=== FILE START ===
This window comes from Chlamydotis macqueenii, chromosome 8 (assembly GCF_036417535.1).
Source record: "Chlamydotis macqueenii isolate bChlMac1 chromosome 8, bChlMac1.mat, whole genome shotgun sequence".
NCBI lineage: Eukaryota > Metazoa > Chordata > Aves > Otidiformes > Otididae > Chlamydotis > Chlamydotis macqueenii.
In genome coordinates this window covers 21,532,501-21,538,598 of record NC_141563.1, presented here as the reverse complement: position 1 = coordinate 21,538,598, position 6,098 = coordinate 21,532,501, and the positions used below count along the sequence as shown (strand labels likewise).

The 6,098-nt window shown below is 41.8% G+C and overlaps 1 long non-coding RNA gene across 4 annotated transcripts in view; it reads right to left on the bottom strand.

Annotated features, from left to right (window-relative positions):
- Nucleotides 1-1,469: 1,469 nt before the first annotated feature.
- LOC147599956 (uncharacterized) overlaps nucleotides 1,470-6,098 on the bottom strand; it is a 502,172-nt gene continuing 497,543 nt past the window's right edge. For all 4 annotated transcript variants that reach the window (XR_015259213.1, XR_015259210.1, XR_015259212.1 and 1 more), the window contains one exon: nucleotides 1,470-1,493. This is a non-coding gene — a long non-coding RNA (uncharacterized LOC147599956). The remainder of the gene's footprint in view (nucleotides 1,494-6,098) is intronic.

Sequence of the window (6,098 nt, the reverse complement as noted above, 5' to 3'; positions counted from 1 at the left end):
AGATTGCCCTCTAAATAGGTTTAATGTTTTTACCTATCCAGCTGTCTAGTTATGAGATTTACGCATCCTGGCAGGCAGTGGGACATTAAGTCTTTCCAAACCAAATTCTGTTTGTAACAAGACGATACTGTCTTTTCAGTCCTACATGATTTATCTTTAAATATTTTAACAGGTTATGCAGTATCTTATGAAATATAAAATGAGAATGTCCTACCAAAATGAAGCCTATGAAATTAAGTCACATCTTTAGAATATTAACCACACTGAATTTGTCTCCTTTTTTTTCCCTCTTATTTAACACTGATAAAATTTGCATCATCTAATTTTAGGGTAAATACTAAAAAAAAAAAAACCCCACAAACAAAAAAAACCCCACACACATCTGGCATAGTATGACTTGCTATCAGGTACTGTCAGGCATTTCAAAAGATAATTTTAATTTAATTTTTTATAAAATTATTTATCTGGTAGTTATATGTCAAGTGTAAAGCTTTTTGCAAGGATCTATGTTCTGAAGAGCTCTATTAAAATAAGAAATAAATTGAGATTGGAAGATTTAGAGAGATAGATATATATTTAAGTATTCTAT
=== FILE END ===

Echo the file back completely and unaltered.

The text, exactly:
This window comes from Chlamydotis macqueenii, chromosome 8 (assembly GCF_036417535.1).
Source record: "Chlamydotis macqueenii isolate bChlMac1 chromosome 8, bChlMac1.mat, whole genome shotgun sequence".
NCBI lineage: Eukaryota > Metazoa > Chordata > Aves > Otidiformes > Otididae > Chlamydotis > Chlamydotis macqueenii.
In genome coordinates this window covers 21,532,501-21,538,598 of record NC_141563.1, presented here as the reverse complement: position 1 = coordinate 21,538,598, position 6,098 = coordinate 21,532,501, and the positions used below count along the sequence as shown (strand labels likewise).

The 6,098-nt window shown below is 41.8% G+C and overlaps 1 long non-coding RNA gene across 4 annotated transcripts in view; it reads right to left on the bottom strand.

Annotated features, from left to right (window-relative positions):
- Nucleotides 1-1,469: 1,469 nt before the first annotated feature.
- LOC147599956 (uncharacterized) overlaps nucleotides 1,470-6,098 on the bottom strand; it is a 502,172-nt gene continuing 497,543 nt past the window's right edge. For all 4 annotated transcript variants that reach the window (XR_015259213.1, XR_015259210.1, XR_015259212.1 and 1 more), the window contains one exon: nucleotides 1,470-1,493. This is a non-coding gene — a long non-coding RNA (uncharacterized LOC147599956). The remainder of the gene's footprint in view (nucleotides 1,494-6,098) is intronic.

Sequence of the window (6,098 nt, the reverse complement as noted above, 5' to 3'; positions counted from 1 at the left end):
AGATTGCCCTCTAAATAGGTTTAATGTTTTTACCTATCCAGCTGTCTAGTTATGAGATTTACGCATCCTGGCAGGCAGTGGGACATTAAGTCTTTCCAAACCAAATTCTGTTTGTAACAAGACGATACTGTCTTTTCAGTCCTACATGATTTATCTTTAAATATTTTAACAGGTTATGCAGTATCTTATGAAATATAAAATGAGAATGTCCTACCAAAATGAAGCCTATGAAATTAAGTCACATCTTTAGAATATTAACCACACTGAATTTGTCTCCTTTTTTTTCCCTCTTATTTAACACTGATAAAATTTGCATCATCTAATTTTAGGGTAAATACTAAAAAAAAAAAAACCCCACAAACAAAAAAAACCCCACACACATCTGGCATAGTATGACTTGCTATCAGGTACTGTCAGGCATTTCAAAAGATAATTTTAATTTAATTTTTTATAAAATTATTTATCTGGTAGTTATATGTCAAGTGTAAAGCTTTTTGCAAGGATCTATGTTCTGAAGAGCTCTATTAAAATAAGAAATAAATTGAGATTGGAAGATTTAGAGAGATAGATATATATTTAAGTATTCTAT